@datnamer Genie.jl has been built with security in mind from day one. Some of the most important features in this regard are:
- active measures against SQL injection built into
SearchLight's query builder - use the provided types,
SQLColumn to wrap user input and have it properly escaped before sending it to the SQL server. Even if you don’t use this wrapping explicitly, the query builder will do it for you, eliminating the risk of rookie mistakes like interpolating
POST vars directly into SQL query strings.
- a robust routing system that optionally supports type annotation and makes it difficult to exploit routing vulnerabilities.
- strongly typed model fields (that, for example, won’t allow using SQL injection
Strings instead of other types).
- custom model validators that won’t persist the data unless it complies with logical (and optionally
Cookies by default.
- explicit argument and return types for 99.9% of the functions in the core codebase, which makes it impossible to invoke methods with different argument types or return different types.
- the fact that Julia is a compiled language - script injection is impossible as in production, the app once started does not get reloaded, so injected code would not be picked up.
- the same goes for
Flax.jl view templates which are also compiled.
- no direct access to
POST variables - they are made available through the
@params() collection which can be sanitized (sanitization not happening right now as it’s a bad idea to do it by default, as seasoned web developers probably remember PHP’s
magic_quotes fiasco – but it might be interesting to have a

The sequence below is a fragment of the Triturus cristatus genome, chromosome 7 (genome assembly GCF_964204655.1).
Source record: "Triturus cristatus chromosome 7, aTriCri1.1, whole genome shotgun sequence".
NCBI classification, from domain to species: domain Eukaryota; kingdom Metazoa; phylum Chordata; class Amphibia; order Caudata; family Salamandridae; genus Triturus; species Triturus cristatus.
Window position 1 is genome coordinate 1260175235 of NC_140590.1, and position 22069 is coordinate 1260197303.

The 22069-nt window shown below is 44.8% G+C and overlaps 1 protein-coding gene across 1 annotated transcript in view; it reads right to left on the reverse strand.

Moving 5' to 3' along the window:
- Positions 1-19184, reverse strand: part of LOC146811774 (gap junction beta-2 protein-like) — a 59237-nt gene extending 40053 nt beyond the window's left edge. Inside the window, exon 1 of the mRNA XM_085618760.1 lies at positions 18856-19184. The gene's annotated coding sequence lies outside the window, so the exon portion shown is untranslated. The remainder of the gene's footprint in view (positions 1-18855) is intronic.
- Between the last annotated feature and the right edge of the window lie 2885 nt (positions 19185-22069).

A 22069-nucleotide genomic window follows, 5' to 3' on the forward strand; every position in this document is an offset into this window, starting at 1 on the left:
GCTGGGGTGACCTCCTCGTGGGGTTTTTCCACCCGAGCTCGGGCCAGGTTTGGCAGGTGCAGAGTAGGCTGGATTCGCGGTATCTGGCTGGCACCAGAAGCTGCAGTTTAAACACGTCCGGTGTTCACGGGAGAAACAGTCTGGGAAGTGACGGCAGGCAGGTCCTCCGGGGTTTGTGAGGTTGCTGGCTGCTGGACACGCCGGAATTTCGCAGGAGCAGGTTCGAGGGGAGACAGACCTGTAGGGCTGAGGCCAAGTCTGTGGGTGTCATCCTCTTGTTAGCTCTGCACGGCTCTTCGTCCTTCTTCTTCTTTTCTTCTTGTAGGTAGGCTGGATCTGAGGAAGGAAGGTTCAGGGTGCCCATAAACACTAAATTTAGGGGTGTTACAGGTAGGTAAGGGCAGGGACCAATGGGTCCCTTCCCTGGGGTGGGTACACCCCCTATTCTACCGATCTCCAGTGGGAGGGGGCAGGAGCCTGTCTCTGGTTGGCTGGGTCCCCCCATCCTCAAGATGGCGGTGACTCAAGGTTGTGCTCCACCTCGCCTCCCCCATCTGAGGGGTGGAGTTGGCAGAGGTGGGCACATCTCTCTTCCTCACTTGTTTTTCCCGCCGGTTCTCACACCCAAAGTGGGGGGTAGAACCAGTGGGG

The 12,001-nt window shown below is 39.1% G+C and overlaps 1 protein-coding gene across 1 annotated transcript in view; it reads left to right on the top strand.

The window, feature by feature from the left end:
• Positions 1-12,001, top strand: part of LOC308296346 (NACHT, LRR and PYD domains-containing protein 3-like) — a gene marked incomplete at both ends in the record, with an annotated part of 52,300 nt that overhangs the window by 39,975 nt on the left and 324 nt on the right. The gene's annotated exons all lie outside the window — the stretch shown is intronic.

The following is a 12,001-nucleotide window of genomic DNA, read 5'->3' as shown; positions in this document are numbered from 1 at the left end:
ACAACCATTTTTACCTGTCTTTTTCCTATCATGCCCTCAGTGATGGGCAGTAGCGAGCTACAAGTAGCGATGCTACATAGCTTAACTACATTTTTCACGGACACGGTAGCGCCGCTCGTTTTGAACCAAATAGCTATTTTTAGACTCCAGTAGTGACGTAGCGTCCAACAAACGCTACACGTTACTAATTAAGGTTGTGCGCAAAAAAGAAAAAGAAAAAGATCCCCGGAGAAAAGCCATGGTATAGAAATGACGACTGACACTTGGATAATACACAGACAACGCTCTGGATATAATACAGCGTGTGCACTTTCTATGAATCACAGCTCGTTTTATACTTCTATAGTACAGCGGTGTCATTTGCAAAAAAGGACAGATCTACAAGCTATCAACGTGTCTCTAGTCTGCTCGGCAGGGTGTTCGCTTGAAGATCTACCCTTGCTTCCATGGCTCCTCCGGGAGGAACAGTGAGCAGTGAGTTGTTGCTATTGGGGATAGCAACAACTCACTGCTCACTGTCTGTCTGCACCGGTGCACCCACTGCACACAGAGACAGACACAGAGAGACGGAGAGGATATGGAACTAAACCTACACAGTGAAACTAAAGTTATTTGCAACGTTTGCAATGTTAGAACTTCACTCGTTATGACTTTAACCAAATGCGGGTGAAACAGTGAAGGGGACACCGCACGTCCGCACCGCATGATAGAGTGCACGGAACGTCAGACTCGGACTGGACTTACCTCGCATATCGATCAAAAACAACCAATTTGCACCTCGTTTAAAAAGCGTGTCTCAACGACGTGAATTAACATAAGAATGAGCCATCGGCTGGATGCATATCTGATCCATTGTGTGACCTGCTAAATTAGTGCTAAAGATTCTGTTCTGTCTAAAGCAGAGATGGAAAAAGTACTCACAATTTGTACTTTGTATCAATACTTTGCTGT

hook that would automatically trigger custom data sanitization rules if available).
- same goes for
Session variables - access to them is provided through
helpers that could sanitize the data.
At this moment, the single most important missing feature that I can think about, in terms of both security and developer happiness is a
form helper that would know how to render
That being said though, the codebase has not been audited explicitly for security vulnerabilities. Also, the project is very young, with very limited production usage. So if you ask me if the code is 100% secure (or bug-free in regards to security), based on my experience with other technologies, I’d say “probably not”.
You simply can’t compare Genie v0.7 with Django or Rails or Phoenix or any other framework that’s been in production for years, supported by thousands of contributors and tens of thousands of hours of development time. And that goes for security, bugs, performance and features. Let’s be realistic about it.
To conclude, if you’re thinking about developing security critical and performance critical products today with Genie.jl or any other beta software stack for that matter, my advice is obviously not to. Not only Genie, but Julia itself is still beta.
But if you have a side-project or you work on a lightweight web app MVP for your startup and you want to turn it into something fun, exciting and rewarding and can spare a few hours to contribute to Genie.jl by reporting and fixing bugs or adding new features, then by all means, yes, Genie would be great for that!
Even the longest journey starts with a first step. Django was once beta software too, with just a handful of contributors. It’s up to us to make Genie equally safe and feature rich. And eventually better, I’m sure, considering Genie’s unique strength: it’s built with Julia, which makes it easy to write performant and safe code!